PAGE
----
Coming together starts with ‘hello’ this Heritage Month
South Africa is a diverse country made up of vibrant, multicultural communities. This cultural richness is evident in the many languages, dialects, phrases, and expressions that make South Africa so unique. The recent addition of South African Sign Language to the country’s 11 existing official languages creates even more opportunities to connect. To celebrate the latest addition and encourage more connection this Heritage Month, Society Cappuccinos is teaching everyone to say ‘hello’ in all 12 official languages!
“The Society Coffee brand is all about driving connections between people, breaking down any barriers, and simply taking the time to get to know somebody new,” explained Candice Sessions, Society Marketing Manager. “Learning a new language is one of the best ways to break down barriers and connect, and it all starts with a simple ‘hello’.
“We’re so fortunate in South Africa to have so many cultures and languages to learn from, and Heritage Day is about celebrating one’s own heritage, while also acknowledging and celebrating the heritage of those around us. Greeting people in their Mother Tongue is the first step to building connection and community, which is why we’re teaching South Africans to say ‘hello’ in all 12 official languages.”
Say ‘hello’ in South Africa’s 12 official languages
1. South African Sign Language (SASL) - Check out www.realsasl.com/recent-videos/video/788-hello
In July this year, President Cyril Ramaphosa signed into law the South African Sign Language Bill to welcome sign language as the country’s 12th official language, promoting the rights of persons who are deaf and hard of hearing. According to World Atlas, South Africa is the 41st country to recognise sign language as an official language.
2. isiZulu - Sawubona!
This Nguni language is the most widely spoken language in South Africa being the home language for close to a quarter of the population. It is the dominant language of KwaZulu-Natal and was spoken by the world-famous historical icon, King Shaka Zulu.
3. isiXhosa - Molo!
This is the dominant language of the Eastern Cape and the second-most spoken language in South Africa after isiZulu. isiXhosa was the native language of South Africa’s most famous citizen and the father of the nation, former President Nelson Mandela.
Fun fact: In the movie Black Panther, isiXhosa is spoken by the actors. The reason is that South African actor, John Kani, who plays T’Chaka, the old king of Wakanda, insisted on changing some lines from English to isiXhosa when speaking to his son.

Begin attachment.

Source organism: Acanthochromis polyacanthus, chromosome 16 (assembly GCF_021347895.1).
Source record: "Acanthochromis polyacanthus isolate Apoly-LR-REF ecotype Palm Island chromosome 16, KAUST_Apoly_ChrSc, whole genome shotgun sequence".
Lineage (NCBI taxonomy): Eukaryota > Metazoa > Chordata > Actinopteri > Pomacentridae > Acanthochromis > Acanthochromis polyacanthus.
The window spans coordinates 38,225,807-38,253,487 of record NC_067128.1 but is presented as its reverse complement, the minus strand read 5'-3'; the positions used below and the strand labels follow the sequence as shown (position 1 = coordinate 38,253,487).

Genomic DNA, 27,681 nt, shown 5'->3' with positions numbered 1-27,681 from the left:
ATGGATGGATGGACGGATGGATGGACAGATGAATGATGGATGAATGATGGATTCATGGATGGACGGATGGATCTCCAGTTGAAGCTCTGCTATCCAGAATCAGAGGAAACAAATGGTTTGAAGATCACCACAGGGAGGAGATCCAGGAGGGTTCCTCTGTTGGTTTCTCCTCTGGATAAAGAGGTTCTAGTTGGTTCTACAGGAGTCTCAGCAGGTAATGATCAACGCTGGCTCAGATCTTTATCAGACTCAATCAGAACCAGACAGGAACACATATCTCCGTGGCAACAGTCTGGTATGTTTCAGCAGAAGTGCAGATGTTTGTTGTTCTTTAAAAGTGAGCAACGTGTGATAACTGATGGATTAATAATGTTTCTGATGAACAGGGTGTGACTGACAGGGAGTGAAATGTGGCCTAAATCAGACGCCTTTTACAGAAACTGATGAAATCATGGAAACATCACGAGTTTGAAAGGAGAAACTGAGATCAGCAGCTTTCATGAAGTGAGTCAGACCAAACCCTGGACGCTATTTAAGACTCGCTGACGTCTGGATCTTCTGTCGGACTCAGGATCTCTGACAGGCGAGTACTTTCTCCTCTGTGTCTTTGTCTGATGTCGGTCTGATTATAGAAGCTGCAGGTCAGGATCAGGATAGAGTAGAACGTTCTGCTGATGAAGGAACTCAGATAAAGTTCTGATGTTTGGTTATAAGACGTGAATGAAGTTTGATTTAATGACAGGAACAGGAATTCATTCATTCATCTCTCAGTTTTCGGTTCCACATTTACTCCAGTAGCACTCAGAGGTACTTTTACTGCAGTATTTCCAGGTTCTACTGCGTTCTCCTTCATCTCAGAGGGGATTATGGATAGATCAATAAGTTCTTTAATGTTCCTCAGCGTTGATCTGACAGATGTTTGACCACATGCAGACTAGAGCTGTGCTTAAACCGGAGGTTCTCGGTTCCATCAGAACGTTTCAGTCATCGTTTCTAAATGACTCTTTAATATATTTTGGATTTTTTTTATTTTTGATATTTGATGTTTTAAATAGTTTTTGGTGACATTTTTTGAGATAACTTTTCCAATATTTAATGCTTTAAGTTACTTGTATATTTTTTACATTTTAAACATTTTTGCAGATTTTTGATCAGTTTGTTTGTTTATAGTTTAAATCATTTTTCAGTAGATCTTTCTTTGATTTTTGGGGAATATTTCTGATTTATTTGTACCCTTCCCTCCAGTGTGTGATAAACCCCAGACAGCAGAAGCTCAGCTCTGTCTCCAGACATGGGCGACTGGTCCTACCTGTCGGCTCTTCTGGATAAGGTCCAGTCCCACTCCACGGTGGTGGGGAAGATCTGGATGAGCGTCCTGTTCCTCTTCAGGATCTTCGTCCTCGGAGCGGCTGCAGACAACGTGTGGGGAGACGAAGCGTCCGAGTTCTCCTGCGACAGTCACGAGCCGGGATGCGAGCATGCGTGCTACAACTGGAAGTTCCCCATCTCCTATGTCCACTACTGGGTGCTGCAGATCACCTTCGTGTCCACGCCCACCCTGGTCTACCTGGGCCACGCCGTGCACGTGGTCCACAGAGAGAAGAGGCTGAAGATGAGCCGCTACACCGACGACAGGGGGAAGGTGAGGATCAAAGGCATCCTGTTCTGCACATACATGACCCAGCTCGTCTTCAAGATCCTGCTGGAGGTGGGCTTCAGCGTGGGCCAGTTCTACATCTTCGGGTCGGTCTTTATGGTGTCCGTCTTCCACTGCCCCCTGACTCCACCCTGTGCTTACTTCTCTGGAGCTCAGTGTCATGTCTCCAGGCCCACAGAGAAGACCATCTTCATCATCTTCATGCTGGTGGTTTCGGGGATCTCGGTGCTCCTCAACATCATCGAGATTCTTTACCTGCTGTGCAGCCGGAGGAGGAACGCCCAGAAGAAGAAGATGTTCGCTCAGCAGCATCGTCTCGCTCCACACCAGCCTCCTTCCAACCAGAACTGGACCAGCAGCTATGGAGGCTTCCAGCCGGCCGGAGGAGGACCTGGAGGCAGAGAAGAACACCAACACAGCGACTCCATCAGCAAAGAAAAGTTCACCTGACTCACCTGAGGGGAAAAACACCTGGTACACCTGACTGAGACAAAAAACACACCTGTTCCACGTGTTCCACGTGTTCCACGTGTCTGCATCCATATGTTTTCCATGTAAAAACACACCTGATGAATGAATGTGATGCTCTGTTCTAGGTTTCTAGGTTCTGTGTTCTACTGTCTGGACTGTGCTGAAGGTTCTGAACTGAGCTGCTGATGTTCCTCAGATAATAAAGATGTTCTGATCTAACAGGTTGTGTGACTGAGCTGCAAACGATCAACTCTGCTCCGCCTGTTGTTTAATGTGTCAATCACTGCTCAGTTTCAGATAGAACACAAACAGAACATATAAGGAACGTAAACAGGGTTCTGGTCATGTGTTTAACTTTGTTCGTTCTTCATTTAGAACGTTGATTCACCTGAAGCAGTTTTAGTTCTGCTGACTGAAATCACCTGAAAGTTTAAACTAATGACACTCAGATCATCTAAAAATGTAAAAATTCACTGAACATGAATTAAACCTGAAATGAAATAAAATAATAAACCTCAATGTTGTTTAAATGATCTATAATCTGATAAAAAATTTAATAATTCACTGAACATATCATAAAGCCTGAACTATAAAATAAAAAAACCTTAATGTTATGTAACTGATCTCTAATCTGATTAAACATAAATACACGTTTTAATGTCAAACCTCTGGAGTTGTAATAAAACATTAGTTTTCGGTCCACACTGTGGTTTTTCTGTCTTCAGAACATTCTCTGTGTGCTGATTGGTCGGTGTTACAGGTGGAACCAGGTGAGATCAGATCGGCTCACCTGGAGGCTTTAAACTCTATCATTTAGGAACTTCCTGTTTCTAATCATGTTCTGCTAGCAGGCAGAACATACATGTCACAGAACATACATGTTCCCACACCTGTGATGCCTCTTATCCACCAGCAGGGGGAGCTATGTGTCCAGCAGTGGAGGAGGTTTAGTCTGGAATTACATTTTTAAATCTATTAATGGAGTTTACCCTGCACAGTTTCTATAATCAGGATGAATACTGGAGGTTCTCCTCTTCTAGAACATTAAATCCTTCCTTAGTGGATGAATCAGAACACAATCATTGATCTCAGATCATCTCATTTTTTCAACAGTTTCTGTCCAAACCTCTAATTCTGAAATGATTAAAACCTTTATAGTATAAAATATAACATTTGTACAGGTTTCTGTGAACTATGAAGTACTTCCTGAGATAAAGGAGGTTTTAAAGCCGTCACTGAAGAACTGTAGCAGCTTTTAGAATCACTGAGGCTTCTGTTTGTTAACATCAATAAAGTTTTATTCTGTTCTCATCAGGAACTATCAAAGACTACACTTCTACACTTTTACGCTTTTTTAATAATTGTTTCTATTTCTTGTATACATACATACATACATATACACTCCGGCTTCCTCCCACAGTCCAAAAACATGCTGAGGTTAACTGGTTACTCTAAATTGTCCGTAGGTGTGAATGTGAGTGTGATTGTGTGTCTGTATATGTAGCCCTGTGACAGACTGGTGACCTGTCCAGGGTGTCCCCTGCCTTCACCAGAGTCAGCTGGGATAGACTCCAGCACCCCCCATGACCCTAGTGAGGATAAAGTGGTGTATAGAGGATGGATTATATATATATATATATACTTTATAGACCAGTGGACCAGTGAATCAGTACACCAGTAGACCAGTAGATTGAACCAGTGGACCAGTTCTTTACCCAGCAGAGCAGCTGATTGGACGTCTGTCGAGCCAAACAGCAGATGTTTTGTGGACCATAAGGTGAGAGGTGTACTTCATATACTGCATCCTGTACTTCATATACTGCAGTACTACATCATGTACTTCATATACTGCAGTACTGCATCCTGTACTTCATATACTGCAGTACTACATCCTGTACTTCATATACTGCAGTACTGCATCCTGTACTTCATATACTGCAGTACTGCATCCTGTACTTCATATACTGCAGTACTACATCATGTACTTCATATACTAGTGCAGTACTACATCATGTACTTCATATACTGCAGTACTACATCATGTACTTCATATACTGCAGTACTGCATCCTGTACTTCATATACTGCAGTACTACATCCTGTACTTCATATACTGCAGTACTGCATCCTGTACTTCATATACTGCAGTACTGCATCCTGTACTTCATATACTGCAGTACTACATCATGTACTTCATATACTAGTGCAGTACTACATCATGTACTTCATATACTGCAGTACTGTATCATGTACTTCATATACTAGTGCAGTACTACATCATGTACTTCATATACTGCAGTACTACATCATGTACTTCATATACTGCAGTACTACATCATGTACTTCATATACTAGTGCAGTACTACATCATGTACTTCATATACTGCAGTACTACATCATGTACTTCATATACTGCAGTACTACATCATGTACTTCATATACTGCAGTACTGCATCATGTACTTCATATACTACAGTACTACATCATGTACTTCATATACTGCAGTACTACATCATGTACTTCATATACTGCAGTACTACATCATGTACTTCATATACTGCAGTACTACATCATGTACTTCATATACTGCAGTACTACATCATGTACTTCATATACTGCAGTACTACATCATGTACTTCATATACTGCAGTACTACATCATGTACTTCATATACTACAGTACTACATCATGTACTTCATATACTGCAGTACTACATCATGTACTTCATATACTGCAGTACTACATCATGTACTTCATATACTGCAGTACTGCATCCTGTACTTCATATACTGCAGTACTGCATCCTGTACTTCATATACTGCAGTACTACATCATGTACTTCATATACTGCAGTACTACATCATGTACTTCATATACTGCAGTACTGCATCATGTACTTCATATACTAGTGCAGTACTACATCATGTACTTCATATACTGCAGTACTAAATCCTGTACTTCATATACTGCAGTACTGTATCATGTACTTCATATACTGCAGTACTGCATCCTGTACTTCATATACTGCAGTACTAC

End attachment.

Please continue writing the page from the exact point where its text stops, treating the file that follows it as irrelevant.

4. Afrikaans - Hallo!
Afrikaans is a version of Dutch that evolved from the South Holland dialect first brought to South Africa in the 1600s. Afrikaans has drawn on influence from many languages over the centuries, including English, French and German.
5. English - Hello!
Despite being a first language for less than 10% of the population, English is widely used in urban areas as the common form of communication, and has been an official language of South Africa for over a century.
6. Sepedi - Dumela! (to one)/ Dumelang! (to many)
Sepedi is also known as Sesotho sa Leboa with many native speakers considering Sepedi to be a dialect of Sesotho sa Leboa. Sepedi, which is spoken primarily in the province of Limpopo, holds a significant place as one of South Africa's most widely spoken languages.
7. Setswana - Dumela! (to one)/ Dumelang! (to many)
This is the native language of Northwest province and South Africa’s neighbouring country Botswana. Setswana is the Tswanaic language in the Sotho-Tswana sub-family which it shares with Sesotho and Sepedi.
8. Sesotho - Dumela! (to one)/ Dumelang! (to many)
The majority of Sesotho speakers live in the Free State which is found on the north-west border of Lesotho, a country where Sesotho and English are the official languages.
9. Xitsonga - Avuxeni!
This language is spoken mainly on South Africa’s northeast border alongside Mozambique – where it is also spoken. It falls within the Nguni-Tsonga language sub-family but is alone in the Tswa-Ronga language group.
10. siSwati - Sawubona! (to one)/ Sanibonani! (to many)
SiSwati is another Nguni language which is spoken mostly in Mpumalanga which sits on the eastern border of the Kingdom of Eswatini (formerly Swaziland).
11. Tshivenda - Ndaa! (for males)/ Aa! (for females)
Tshivenda is a standalone language among South Africa’s major African languages, falling into the broader Sotho-Makua-Venda sub-family, but not forming part of the Sotho group. It is mostly spoken in the far northeast of Limpopo.
12. isiNdebele - Lotjhani/Salibonani!
IsiNdebele – also known as Southern Ndebele - is part of the Nguni languages like isZulu, isiXhosa, and siSwati with most speakers confined to Mpumalanga and Gauteng.